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adamg0d
12-28-2006, 09:09 AM
What number of units do you think each side fielded?

Beneath one banner;
Anuirian,
Masetian,
Basarji,
Rjuven,
Brechts,
Elves.

Beneath another;
Vos,
Adurians (and I can only imagine a vast number of these),
Orogs,
Goblins,
Beastmen & Gnolls


You don't have to list your guesses at the individual tribes (but if you want to, go for it) but I'm curious as to the overall epic scale of the battle. I'd imagine that each side had hundreds and hundreds of units battling, and I personally believe that the total number of units overall numbered in the 1500+ range...after all, its basically two continents warring.

Nameless One
12-28-2006, 12:11 PM
I doubt that it could be called "battle of two continents." Cerilia is just an island compared to Aduria, and most humans were based on Aduria anyway.

I imagine Aduria of that time as entirely or almost entirely human continent, with civilized lands much like ancient historical empires to the south (the ones that fell under influence of Azrai), and barbaric people to the north who worshiped other gods, among whom the Masetians advanced the most in copying the civilized ways of southern empires. Cerilia would be a magical island at that time, devoid of humans and inhabited by wondrous alien races.

The only question is how Basarji made it into the battle from afar. My best theory is that Masetian seafarers made contact with them and brought them to the battle as allies, supported by Basarji priesthood who were lead by visions from Basaļa.

Fizz
12-28-2006, 04:02 PM
The 6 tribes, Basarji included, had already arrived in Cerilia by the time of Deismaar. They had fled Aduria because of the Shadow. Azrai did bring minions from Aduria, but i'm not sure many of them were human.

The elves wouldn't have been under the same banner as most of the other human tribes. They had been swayed by Azrai, many of them blinded by their hatred of the humans. Only near the end of the battle did many (not all) of them change sides when they realized they'd been defeated.

There were also dwarves fighting alongside the humans. Not sure about the orogs though.


-Fizz

AndrewTall
12-28-2006, 08:49 PM
I would add Prince Raesene's forces - renegades and mercenaries admittedly, but led by a champion of Azrai against Haelyn and Roele.

The great beasts of Azrai (survivors include the Kraken and Leviathan) deserve to be included as a separate force.

The Serpent led an armada against the Masetians, this and the great beasts annihilated the Masetians so it was clearly not insubstantial.

I would note that the Lost probably fielded a fair number of undead and shadow-beasts being powerful necromancers.

I also note that Aduria is home to a number of 'beast-men' races - and these are noted to have followed Azrai.

All in all the Cerilian humans are lucky that most of the elves decided to kill Azrai's troops before finishing the extermination of human-kind rather than the other way around (Rhoubhe aside). This turn-around turned the tide of the battle, no other force could face the lost on equal or better terms and the elves were far more numerous then (I see Deismaar as the last great showing of the elven people, afterwards they fragmented into searate realms and with-drew from the world around them).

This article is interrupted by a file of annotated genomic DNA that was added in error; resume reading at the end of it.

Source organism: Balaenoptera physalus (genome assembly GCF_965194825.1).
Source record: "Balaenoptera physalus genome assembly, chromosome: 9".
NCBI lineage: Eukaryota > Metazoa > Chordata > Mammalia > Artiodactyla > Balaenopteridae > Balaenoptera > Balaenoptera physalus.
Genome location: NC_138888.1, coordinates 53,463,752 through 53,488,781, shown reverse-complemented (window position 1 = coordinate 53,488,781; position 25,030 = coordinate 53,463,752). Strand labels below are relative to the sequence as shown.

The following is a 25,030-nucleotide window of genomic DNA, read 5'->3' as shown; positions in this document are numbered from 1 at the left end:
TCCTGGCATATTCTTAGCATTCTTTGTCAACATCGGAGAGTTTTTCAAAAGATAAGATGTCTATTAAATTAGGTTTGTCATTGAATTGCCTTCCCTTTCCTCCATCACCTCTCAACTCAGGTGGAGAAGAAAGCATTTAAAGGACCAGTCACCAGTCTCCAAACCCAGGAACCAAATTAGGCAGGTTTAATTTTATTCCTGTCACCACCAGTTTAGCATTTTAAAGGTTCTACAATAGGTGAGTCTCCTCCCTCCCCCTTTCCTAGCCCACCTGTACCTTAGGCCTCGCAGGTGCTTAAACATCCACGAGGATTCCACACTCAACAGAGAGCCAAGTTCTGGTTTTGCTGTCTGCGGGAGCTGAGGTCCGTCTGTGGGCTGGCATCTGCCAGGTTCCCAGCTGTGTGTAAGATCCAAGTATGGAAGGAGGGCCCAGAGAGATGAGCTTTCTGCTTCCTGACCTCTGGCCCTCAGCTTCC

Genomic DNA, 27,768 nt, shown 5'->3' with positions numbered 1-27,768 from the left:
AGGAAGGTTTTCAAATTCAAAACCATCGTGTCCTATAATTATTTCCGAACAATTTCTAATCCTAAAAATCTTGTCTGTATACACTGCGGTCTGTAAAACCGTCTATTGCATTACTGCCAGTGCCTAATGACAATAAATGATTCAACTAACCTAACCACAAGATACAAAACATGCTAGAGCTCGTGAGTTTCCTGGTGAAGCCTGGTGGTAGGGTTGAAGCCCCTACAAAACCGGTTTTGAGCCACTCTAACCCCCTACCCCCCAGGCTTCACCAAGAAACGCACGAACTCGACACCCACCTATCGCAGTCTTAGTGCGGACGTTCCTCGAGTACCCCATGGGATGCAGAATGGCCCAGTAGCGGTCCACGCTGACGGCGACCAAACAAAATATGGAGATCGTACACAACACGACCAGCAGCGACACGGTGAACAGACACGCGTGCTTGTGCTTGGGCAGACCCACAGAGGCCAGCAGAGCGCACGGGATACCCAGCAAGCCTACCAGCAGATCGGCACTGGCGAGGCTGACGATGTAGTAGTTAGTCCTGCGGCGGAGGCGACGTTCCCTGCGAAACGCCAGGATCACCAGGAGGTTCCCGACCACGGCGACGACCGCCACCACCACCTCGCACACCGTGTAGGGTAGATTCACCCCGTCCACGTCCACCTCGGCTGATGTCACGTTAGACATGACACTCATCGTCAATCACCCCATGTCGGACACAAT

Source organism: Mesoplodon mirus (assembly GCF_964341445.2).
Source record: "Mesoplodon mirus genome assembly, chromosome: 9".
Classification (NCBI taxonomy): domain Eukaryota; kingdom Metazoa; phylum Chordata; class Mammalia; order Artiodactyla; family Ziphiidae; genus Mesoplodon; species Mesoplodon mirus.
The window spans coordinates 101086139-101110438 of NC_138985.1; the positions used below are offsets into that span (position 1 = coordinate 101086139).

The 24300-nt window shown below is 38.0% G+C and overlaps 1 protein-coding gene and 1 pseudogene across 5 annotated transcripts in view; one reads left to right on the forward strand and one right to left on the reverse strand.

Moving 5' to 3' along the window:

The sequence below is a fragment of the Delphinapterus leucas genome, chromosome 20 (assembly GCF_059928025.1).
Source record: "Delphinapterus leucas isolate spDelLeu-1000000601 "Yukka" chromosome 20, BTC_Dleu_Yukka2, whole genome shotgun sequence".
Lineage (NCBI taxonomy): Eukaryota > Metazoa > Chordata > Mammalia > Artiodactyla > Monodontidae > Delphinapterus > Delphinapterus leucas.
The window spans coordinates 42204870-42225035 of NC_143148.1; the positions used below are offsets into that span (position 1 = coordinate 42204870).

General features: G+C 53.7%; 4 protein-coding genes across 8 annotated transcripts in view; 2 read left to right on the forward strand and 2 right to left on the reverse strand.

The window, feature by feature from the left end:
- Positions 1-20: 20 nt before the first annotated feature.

It should be noted that the choice of battlefield - Mount Deismaar on the land-bridge, likely had an impact. Despite having a vast army Azrai could have been limited in how much of it could be fielded at any one time by the terrain. I am presuming that the land-bridge was fairly narrow, or that the mountain was sheer enough to reduce the effective passage, certainly an inability to field his troops - many of which lack the discipline necessary to fight in tight areas - would go a long way to explaining the battles outcome - and Haelyn and Roele were both noted as brilliant military commanders so could have been expected to make full use of terrain in this manner.

I have to say although BR-canon says that the elves followed Azrai, I think that description is simply a human interpretation (or propaganda) - the elves barely follow their own leaders much less a self-proclaimed god younger than some of them, allies yes, servants no. they had a common goal, extermination of the human infestation but otherwise had little in common. Of course the difference was probably fairly unimportant to those facing the Gheallie Sidhe.

adamg0d
12-29-2006, 02:07 AM
I've always had this battle as the epic battle to end all battles. I'm sure each group takes its own interpretations of it, of course.

I follow the novels in regards to the elves, who switched sides on the eve of battle once they saw whom they were fighting alongside and realized the true nature of Azrai.

I also view the 'tribes' not as one large band per culture, but the entirety of that culture up and fleeing into Cerillia.

One time, I had the party accidently thrust through time and had them show up at various points in history both past and future. It made for interesting play and conjecture. But eventually, I had them 'accidently' thrust into Deismarr. Although they got there with the battle already underway.

I had the fight ranging at the foot of the mountains and ranging up and down the sides of quite a few, spilling over into the valleys in between. Prior to all this, over the course of months, the elven, goblin, gnoll, orog, and Vos armies began to converge and drive the Alliance back into the land bridge, working seperately at first. They finally converged and shoved the Alliance into the foot of the mountains, which is where the Alliance poured everything it had into one final stand. Unbeknownst to all, the beastmen & Adurian army began to come in from the opposite side of the mountains.